The Rwanda "Genocide Fax": What We Know Now
Washington, DC, January 9, 2014 – Twenty years ago this week, the commander of United Nations peacekeeping forces in Rwanda (UNAMIR) wrote a "Most Immediate" cable to his superiors in New York that has come to be known as the "Genocide Fax." Dated January 11 but received in New York at 6:45 p.m. on January 10, the fax from General Romeo Dallaire cited information from "a top-level trainer" for a pro-regime militia group known as the Interahamwe, and warned of an "anti-Tutsi extermination" plot.
Rwandan Genocide: Declassification in Reverse
Freedom of Information Follies: FOIA Reviewers Declassify Same Rwanda Document Four Times, Creating New Secrets Each Time
Washington, D.C., April 3, 2013 – The U.S. government's Freedom of Information Act reviewers produced four different versions of the same State Department document over a 12-year period, releasing different information each time, according to the National Security Archive's posting today of the documents obtained by author and journalist Michael Dobbs.
Taylor Verdict Milestone for International Justice
Washington, D.C., April 26, 2012 – The former Liberian president Charles Taylor today became the first head of state since Nuremberg convicted by an international court for crimes against humanity, for his role in the decade-long Sierra Leone civil war; and his human rights abuses in Liberia from 1990 to 2003 were likely even more systematic, according to declassified U.S. government documents posted today by the National Security Archive at www.nsarchive.org. The U.S.
Characterization of Darfur violence as "genocide" had no "legal consequences" for U.S., according to 2004 State Department Memo
Washington, DC, August 17, 2011 - A secret June 25, 2004 Department of State memo entitled “Genocide and Darfur” written by William Taft IV, the legal advisor to Secretary of State Colin Powell, stated that “a determination that genocide has occurred in Darfur would have no immediate legal--as opposed to moral, political or policy--consequences for the United States.” Writing for The Atlantic, National Security Archive Fellow Rebecca Hamilton argues that the memo’s determination that calling the conflict in Darfur genocide would yield no “legal consequences” influenced Secretary of State Co
U.S. Opposition to International Criminal Court in 2004-2005 Held Up Peacekeeping, Slowed Justice for Genocide Perpetrators
Washington, DC, February 1, 2011 - The U.S. government’s opposition to the International Criminal Court held up deployments of peacekeeping forces in Sudan and slowed the eventual indictment of Sudanese leaders who perpetrated genocide in Darfur, according to the new book, Fighting for Darfur, by Rebecca Hamilton, and documents she obtained through the Freedom of Information Act, posted today by the National Security Archive. The U.S. ambassador to the United Nations predicted a “train wreck” on Darfur policy in January 2005 because the U.S.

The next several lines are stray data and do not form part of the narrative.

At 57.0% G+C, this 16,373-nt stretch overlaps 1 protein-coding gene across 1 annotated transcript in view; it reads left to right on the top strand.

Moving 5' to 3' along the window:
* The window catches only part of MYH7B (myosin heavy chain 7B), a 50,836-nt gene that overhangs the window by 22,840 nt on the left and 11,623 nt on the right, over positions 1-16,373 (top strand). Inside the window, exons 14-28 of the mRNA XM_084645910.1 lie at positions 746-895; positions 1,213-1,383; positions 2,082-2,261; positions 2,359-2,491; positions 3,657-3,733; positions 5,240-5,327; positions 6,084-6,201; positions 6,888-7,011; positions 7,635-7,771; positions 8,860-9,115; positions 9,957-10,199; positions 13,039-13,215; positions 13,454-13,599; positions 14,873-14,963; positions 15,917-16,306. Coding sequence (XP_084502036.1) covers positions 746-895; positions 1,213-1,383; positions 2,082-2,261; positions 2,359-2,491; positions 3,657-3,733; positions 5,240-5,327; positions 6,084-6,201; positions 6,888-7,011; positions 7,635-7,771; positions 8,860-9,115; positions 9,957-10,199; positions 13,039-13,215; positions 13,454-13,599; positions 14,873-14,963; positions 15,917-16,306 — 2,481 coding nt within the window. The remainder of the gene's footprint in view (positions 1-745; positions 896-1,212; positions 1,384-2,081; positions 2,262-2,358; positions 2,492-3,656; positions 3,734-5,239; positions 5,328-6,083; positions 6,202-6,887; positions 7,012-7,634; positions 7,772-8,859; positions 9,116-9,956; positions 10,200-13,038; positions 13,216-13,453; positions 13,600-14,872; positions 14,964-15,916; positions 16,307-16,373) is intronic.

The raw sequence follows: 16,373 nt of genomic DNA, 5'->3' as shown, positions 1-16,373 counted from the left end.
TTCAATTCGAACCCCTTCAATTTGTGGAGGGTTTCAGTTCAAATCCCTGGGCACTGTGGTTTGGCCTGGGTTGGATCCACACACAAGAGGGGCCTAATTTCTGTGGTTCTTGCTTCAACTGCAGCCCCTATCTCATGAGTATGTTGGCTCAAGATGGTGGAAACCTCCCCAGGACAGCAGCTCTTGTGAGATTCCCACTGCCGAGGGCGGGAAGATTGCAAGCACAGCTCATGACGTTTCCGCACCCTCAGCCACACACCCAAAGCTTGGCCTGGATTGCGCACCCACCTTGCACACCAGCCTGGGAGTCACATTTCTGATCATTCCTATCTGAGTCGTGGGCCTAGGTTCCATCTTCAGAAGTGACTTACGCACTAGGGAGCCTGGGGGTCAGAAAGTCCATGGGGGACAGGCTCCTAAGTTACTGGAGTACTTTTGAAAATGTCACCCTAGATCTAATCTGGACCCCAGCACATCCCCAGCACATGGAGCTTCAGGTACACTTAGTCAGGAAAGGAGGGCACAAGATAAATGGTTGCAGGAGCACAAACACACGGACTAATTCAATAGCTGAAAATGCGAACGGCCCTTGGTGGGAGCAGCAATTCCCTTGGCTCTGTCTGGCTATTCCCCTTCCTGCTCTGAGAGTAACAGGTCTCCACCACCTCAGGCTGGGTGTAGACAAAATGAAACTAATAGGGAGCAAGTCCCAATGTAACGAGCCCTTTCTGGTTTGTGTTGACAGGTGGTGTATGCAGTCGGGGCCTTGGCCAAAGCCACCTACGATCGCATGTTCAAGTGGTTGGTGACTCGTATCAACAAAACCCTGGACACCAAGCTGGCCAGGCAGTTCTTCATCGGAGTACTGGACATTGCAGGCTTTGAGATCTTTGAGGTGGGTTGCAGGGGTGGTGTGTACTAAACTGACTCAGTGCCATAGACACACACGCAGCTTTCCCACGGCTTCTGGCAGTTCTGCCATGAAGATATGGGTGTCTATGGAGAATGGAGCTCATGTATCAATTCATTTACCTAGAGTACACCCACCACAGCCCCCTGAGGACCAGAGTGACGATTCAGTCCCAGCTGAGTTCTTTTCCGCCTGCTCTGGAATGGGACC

1998 Missile Strikes on Bin Laden May Have Backfired
Washington D.C., August 20, 2008 - On the tenth anniversary of U.S. cruise missile strikes against al-Qaeda in response to deadly terrorist attacks on U.S. embassies in Kenya and Tanzania, newly-declassified government documents posted today by the National Security Archive (www.nsarchive.org) suggest the strikes not only failed to hurt Osama bin Laden but ultimately may have brought al-Qaeda and the Taliban closer politically and ideologically. A 400-page Sandia National Laboratories report on bin Laden, compiled in 1999, includes a warning about political damage for the U.S.
The Algerian Nuclear Problem, 1991: Controversy over the Es Salam Nuclear Reactor
Washington DC, September 10, 2007 - In the spring of 1991, leaks to the Washington Times on intelligence community discussions of the nuclear activities of the Algerian government and a Chinese reactor sale to that country stimulated a flap within the George H. W. Bush administration over the possibility that Algiers had started a nuclear weapons program. NSC and State Department documents published for the first time today by the National Security Archive shed light on the internal U.S. debate over Algeria's capabilities and intentions, on U.S.
U.S. Intelligence and the South African Bomb
Washington, DC, March 13, 2006 - The U.S. Intelligence Community failed to penetrate the veil of secrecy surrounding the nuclear activities of South Africa's apartheid regime, particularly its nuclear weapons program, according to documents obtained through the Freedom of Information Act and archival research and posted on the Web today by the National Security Archive at George Washington University.